EVANS: Back in the 1950s my late wife’s uncle was a Rotarian, and he arranged for Gwenda to go on an exchange program to Sweden. I found out a little bit about Rotary in those days and became intrigued. So when I was approached in 1968, when The Edge was just seven, to join this fledgling club to be known as Dublin North Rotary Club, I jumped at it.
I am, alas, the only founding member of the club still alive. I have been club president twice, been awarded two Paul Harris fellowships, served as district Rotaract extension officer, and two years ago as district secretary for Rotary Ireland, when Verity Swan became the first woman district governor for Rotary Ireland. [Evans’ two other children, Richard and Gillian, participated in short-term Rotary Youth Exchanges.]
THE EDGE: I was aware of Rotary, but I was quite ignorant about what was going on. I knew my dad wore this funny pin on his lapel from time to time. You pick up tidbits as you grow up, and I understood as time went on that it was mostly about charitable activities and outreach in the community and kind of general social enterprise-type activities.
My own world of involvement with philanthropy and activism started through the band. Having achieved a certain level of success, we had this platform and opportunity to do things. It was a very pleasant shock to see how my world and my dad’s world had come full circle when I discovered that the Bill & Melinda Gates Foundation, which our band has been associated with for a while, had partnered with Rotary to take on polio. I suddenly got a full sense of what Rotary was about. I went to a dinner with my dad [honoring his 40th year in Rotary] and saw the level of commitment and the immense value of Rotary that evening. That’s when I finally got it.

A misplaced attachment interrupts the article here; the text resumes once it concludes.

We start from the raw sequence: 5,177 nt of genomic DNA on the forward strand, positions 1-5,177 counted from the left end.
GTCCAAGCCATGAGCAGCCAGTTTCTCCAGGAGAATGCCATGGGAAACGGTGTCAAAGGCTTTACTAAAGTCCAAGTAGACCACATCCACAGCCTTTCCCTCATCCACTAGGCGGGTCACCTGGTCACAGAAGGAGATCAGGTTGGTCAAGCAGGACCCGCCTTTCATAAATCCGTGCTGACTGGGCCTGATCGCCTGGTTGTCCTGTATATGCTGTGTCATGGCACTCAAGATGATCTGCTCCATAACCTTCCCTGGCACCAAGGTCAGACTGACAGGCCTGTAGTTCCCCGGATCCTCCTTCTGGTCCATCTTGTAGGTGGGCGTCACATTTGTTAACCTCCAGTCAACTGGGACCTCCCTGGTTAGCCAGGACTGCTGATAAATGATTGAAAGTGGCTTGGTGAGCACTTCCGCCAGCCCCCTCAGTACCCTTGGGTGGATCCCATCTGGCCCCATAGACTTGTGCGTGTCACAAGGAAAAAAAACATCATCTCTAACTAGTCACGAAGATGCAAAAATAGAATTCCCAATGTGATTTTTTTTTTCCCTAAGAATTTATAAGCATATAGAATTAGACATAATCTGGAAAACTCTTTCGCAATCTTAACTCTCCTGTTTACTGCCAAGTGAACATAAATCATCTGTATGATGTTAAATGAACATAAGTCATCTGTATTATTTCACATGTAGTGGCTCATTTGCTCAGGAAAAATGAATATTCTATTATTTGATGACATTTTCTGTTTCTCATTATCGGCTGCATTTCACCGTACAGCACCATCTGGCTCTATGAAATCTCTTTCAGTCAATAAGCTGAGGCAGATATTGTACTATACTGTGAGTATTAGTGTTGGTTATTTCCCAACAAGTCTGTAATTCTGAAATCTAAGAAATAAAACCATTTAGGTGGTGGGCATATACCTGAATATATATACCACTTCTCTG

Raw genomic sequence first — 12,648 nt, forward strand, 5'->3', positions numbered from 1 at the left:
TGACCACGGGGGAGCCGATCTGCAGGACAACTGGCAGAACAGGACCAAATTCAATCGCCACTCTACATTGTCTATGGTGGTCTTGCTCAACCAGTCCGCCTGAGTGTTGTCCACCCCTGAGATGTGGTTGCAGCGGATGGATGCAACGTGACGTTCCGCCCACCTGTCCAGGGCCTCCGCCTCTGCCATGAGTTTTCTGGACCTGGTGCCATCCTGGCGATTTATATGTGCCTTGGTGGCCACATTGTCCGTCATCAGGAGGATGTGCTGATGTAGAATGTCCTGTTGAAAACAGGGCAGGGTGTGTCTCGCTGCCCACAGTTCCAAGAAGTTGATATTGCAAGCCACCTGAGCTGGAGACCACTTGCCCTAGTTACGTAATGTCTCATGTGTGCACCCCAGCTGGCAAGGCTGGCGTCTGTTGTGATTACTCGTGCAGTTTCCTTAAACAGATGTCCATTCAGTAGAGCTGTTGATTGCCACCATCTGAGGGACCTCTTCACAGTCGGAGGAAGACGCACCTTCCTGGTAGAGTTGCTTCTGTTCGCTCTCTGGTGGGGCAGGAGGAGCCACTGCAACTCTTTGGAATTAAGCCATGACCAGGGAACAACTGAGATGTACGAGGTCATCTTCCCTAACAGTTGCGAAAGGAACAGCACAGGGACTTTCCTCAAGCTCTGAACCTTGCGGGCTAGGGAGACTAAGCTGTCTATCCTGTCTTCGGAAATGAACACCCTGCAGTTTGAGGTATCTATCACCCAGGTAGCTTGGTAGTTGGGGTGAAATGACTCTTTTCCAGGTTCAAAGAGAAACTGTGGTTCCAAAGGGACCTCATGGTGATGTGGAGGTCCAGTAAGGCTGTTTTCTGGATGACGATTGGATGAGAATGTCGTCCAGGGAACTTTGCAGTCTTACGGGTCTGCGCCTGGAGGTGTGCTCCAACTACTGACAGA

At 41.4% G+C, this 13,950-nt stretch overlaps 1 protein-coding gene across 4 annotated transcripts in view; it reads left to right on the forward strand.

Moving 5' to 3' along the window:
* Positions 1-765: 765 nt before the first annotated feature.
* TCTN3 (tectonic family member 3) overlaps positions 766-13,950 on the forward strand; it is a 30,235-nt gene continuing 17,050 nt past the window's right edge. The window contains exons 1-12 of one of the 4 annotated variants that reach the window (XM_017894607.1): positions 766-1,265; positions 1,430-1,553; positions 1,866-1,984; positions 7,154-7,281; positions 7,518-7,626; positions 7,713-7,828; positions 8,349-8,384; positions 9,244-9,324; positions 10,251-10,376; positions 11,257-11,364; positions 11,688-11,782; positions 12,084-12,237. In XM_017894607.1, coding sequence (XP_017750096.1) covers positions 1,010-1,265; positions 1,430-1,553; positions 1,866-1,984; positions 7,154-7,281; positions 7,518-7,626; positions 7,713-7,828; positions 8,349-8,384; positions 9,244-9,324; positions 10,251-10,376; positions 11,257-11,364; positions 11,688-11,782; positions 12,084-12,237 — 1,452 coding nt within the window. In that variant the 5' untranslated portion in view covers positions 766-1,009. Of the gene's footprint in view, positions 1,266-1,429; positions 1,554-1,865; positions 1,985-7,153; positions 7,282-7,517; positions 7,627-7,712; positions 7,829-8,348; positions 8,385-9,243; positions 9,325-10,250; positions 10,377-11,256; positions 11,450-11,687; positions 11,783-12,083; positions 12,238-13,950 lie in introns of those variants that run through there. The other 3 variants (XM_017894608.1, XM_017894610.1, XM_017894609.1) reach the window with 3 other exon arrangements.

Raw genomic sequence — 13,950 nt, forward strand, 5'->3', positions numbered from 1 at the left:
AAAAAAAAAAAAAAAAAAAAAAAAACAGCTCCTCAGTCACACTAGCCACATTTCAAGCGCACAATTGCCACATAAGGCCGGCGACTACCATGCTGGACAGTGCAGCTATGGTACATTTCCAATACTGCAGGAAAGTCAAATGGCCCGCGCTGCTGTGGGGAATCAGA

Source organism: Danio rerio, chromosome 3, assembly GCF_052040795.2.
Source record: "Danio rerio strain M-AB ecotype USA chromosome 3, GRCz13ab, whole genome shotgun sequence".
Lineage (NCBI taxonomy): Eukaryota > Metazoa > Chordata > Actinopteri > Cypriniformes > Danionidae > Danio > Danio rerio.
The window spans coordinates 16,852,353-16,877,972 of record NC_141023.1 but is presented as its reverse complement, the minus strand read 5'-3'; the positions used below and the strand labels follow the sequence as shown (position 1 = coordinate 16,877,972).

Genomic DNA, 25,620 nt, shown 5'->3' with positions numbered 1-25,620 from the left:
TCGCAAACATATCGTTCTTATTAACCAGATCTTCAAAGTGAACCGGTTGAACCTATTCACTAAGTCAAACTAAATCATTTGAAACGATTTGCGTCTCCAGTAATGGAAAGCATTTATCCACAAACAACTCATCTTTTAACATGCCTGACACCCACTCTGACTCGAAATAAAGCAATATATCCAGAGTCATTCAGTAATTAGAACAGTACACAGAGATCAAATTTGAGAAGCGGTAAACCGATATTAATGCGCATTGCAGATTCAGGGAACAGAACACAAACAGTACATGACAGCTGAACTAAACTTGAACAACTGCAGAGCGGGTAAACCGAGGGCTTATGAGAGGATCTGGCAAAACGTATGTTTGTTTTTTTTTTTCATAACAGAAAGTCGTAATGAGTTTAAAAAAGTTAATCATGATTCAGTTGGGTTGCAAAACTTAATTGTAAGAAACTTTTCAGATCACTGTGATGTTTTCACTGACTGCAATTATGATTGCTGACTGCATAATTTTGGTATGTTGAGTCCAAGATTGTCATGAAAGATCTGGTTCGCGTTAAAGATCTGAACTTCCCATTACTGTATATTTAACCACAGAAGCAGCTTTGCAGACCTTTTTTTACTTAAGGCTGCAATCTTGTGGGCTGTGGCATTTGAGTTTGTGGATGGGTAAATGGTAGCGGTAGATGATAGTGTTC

EVANS: As a child I was very aware of the dangers of polio. Every summer in Wales, it was dreaded. It wasn’t until Dr. Jonas Salk developed his vaccine that we were able to come to grips with it. And even then you had to get it to the people. That’s what Rotary is about.
THE EDGE: It’s hard to differentiate between activism and philanthropy, because whether you’re giving your time or money, you want to take advantage of whatever platform you have to get the best results. For me that often turns out to be music-related, obviously. And it’s often very personal. That’s why after Hurricane Katrina I was co-founder of a new charity called Music Rising that was focused on preserving the music culture of New Orleans.
I had met so many of the musicians from that area, and we were able to get a lot of them back to work by replacing their equipment and instruments. Then the next phase was to get the schools and churches re-equipped. Then we managed to establish a new course of study at Tulane University focused on the music of the area, which I’m extremely proud of. It’s a legacy project because it means that these great musical traditions are being documented and understood in a much more in-depth way.
EVANS: Incidentally, I had the interesting experience of playing golf with Bill Clinton in 2009. We shared a buggy, and he talked a lot about Music Rising. He was quite aware of it and very impressed because he said he used to go to New Orleans in his younger days and jam with the musicians. So it got through to the presidential level! You never know.
EVANS: I’m a tenor, and I still sing in choir, although I don’t do as much solo work as I used to. But I really enjoy most types of music, apart from country and western. And traditional Irish music doesn’t send me wild.